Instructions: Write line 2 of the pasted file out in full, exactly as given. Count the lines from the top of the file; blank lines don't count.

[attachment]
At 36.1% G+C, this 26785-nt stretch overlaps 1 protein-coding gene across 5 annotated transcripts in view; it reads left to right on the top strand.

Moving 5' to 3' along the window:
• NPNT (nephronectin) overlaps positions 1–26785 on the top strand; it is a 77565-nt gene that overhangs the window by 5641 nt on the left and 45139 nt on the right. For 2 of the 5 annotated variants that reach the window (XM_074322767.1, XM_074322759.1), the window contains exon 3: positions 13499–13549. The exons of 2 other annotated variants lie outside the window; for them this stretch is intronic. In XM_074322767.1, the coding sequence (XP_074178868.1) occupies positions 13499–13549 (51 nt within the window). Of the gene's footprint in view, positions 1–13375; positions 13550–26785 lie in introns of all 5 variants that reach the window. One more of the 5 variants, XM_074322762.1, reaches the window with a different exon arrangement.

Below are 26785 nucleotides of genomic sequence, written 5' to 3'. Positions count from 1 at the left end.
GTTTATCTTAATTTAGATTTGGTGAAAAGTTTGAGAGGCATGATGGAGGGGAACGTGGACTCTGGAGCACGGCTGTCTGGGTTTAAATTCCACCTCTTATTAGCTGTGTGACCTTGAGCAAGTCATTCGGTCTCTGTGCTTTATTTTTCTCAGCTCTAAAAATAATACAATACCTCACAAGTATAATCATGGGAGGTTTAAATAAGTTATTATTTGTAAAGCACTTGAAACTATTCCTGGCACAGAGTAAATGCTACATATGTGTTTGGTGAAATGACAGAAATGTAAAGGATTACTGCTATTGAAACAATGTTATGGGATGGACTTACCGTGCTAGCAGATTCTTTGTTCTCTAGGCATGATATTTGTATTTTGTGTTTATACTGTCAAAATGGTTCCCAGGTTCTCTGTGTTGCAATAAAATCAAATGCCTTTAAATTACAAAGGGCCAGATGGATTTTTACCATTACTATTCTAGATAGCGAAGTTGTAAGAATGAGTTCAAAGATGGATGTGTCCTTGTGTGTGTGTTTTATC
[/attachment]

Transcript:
Moving 5' to 3' along the window: